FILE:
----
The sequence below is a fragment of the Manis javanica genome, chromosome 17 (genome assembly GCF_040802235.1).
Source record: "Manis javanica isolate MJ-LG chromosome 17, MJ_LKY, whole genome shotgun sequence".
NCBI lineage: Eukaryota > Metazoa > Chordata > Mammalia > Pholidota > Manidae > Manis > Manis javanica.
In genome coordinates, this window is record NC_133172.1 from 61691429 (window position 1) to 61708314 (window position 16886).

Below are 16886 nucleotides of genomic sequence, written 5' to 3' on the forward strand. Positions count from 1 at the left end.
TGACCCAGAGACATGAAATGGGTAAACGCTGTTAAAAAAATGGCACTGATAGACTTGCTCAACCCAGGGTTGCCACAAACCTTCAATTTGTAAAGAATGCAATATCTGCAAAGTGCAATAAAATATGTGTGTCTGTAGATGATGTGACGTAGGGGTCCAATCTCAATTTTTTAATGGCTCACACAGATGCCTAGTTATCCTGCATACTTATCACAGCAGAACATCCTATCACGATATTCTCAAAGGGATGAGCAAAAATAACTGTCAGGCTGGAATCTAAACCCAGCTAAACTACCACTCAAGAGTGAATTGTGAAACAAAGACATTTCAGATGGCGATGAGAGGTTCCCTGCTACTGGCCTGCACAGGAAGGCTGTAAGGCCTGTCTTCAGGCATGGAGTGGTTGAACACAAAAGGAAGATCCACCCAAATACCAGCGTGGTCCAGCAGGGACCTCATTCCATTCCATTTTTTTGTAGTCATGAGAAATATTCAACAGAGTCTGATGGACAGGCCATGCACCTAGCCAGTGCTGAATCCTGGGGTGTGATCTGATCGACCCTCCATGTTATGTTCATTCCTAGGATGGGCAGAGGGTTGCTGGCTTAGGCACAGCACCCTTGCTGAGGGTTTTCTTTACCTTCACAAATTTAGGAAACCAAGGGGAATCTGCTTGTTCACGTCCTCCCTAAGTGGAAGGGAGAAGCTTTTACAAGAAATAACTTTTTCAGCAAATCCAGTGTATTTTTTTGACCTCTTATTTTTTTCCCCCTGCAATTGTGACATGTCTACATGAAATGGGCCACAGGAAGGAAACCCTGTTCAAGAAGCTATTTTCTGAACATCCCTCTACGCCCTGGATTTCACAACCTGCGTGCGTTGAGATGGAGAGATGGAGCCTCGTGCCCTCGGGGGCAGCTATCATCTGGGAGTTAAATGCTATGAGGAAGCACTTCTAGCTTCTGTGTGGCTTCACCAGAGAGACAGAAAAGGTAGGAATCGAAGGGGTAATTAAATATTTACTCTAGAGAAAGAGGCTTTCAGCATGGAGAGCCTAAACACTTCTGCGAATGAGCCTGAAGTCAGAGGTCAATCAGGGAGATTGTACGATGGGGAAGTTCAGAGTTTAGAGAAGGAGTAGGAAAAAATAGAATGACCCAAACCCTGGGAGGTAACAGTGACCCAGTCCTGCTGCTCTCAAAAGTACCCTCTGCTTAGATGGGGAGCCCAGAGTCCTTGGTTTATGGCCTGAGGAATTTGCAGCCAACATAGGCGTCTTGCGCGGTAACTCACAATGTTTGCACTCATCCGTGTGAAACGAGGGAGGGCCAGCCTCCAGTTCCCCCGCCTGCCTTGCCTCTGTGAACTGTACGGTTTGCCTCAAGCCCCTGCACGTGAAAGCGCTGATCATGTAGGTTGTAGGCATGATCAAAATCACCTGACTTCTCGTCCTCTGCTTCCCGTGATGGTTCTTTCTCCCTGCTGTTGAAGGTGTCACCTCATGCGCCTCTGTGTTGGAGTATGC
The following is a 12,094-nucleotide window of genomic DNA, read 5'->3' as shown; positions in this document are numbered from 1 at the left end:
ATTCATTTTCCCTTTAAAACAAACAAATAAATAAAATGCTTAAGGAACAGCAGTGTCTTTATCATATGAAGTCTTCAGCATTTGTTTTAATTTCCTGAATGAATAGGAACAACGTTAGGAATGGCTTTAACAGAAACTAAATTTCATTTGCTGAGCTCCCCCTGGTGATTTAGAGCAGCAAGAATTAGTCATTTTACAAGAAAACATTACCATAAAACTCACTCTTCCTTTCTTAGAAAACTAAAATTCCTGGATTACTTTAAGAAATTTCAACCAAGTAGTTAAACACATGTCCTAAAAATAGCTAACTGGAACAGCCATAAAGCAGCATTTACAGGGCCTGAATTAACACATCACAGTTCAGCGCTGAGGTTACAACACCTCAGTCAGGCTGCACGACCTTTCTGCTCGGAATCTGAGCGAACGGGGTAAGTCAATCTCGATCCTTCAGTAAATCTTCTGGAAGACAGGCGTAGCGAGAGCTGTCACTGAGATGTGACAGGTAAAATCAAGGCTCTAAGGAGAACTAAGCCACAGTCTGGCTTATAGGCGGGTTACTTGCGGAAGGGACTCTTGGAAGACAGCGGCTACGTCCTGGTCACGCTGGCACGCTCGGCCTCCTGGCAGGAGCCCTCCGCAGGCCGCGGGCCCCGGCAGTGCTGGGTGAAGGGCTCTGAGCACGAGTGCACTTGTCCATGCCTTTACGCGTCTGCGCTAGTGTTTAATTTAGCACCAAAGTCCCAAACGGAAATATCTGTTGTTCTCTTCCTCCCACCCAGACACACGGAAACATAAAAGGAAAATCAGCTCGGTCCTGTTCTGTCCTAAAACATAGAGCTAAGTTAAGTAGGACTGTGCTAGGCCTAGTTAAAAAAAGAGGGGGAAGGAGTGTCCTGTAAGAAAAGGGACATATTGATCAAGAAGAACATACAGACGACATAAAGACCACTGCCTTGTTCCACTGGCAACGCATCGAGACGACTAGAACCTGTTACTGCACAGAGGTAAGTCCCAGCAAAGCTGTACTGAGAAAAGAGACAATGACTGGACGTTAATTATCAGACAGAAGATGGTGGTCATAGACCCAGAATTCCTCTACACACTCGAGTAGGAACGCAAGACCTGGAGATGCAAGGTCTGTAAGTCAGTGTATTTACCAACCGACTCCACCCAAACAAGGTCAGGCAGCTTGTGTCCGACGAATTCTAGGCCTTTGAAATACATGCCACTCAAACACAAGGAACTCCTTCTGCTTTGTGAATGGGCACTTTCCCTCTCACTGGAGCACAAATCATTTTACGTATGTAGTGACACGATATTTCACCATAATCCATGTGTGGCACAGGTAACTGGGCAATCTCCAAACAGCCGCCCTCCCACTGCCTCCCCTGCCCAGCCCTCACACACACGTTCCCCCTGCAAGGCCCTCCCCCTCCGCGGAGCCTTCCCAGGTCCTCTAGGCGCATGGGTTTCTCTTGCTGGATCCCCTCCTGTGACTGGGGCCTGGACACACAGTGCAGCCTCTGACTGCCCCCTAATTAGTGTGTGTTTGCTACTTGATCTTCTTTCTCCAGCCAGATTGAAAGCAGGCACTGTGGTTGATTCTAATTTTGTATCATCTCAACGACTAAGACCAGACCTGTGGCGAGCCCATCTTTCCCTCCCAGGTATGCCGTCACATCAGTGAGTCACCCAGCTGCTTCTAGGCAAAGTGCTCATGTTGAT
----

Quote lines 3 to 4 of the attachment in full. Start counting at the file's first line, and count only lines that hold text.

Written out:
NCBI lineage: Eukaryota > Metazoa > Chordata > Mammalia > Pholidota > Manidae > Manis > Manis javanica.
In genome coordinates, this window is record NC_133172.1 from 61691429 (window position 1) to 61708314 (window position 16886).